Plus, it's nearly as much work to put fresh moleskin on as it is to just put leather on them.  You have to be hyper careful and trace and cut and affix, anyway, so I figured I'd just do the leather now, test it at our local dance Saturday, and have a (small) window to fix problems in before I dance these shoes to death at Focus.

My arsenal.  Two 8"x10" pieces of real sueded leather,
a cutting mat and razor knife,
and a tube of Quick Grip glue that purported to bond
both leather and rubber. ~$30 at Joanne Fabrics.

Common sense warning on the arsenal, kids: razor blades are fucking sharp.  Plenty sharp enough to cut this leather, plenty sharp enough to cut your skin, tendons, right through fingernails, ect. Sharp enough that you're unlikely to notice you've sliced yourself until you have cut very deeply or start bleeding.
Be careful. 

Common sense warning number two: any glue you're likely to use for this project falls under the purvey of "superglue." Superglue is fucking sticky.  Plenty sticky enough to bond your fingers to anything they'd touch, plenty sticky enough to stick gloves to tabletops or paper towels to shoelaces, or shoelaces to soles, or really anything to anything else that's likely to be laying around.  Maybe not glass.
Point being, be careful with the superglue, too. 

Came off disconcertingly
easily, actually. 

So I ripped the moleskin off- came right off no problem. 

Will they both fit?

And then I got to sizing up my leather.  I had bought two 8"x10"  pieces, because I didn't want to come up short, but I suspected that I could put both shoes on one piece and save one for later.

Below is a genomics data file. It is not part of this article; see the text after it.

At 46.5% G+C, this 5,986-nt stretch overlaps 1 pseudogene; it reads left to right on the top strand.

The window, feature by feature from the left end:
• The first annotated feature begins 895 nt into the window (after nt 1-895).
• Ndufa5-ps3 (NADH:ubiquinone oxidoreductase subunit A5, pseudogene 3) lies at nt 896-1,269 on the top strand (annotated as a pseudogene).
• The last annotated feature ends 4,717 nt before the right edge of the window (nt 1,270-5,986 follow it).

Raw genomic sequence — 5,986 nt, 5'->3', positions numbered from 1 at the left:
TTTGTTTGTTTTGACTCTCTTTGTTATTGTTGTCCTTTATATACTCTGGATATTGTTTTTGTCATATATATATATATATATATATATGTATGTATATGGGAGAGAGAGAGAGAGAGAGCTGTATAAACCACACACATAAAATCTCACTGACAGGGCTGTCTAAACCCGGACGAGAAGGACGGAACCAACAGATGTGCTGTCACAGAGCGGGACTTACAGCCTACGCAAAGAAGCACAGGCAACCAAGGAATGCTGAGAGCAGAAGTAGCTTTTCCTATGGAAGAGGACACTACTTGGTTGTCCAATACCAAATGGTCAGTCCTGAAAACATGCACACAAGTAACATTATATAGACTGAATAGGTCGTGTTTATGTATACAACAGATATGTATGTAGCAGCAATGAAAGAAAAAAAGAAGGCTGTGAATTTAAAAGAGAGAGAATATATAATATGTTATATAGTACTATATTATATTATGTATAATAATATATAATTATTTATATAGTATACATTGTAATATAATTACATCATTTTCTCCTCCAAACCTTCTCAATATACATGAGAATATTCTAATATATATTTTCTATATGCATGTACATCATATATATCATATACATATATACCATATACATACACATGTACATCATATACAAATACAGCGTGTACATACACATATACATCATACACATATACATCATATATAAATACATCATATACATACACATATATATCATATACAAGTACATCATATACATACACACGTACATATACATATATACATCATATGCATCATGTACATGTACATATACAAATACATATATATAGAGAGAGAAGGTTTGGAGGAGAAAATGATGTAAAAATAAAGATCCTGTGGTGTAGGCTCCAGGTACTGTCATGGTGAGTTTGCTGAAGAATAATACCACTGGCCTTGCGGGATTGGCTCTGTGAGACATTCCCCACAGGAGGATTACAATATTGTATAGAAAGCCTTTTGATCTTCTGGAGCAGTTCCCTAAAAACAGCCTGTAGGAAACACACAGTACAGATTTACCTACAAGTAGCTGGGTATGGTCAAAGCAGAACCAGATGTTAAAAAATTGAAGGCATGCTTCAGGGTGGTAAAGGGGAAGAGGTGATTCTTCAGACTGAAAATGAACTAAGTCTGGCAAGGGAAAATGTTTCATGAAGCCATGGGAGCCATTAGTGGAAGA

Because the shoes rock a bit in the tracing, it's hard to see in the picture, but it looked like the shoes were just barely short enough to go side by side on the single piece.  Also, real leather stretches, so I was prepared for there to be some give between the trace and what actually ended up on the shoe.

When tracing, I erred towards being more generous with the FRONT of the shoe, since that's where I dance, and it'd be worse to be either short or off in the front, since I don't want any irregular edges up there to catch anything.

First trace. 
Both shoes traced. And marked! Since they're mirror images,
and the leather has two sides... muy importante.

By the time I got to the second trace, the leather had already stretched some, wasn't perfectly square, and allowed me to almost trace the whole shoe.  It's pretty thin leather (it's craft leather), so that was normal and expected. 

First cutout. 
The slightly interior line on the bottom is where I need to trim it. 

The other to-be-expected thing was that the leather stretches in multiple directions.  Like I said above, I'm erring towards the FRONT being correct, and specifically the inside-front.  So once I had cut out the leather, I lined it up on the shoe to see how it'd fit once I could mold and position the leather, an came up with some extra that needed to be trimmed off.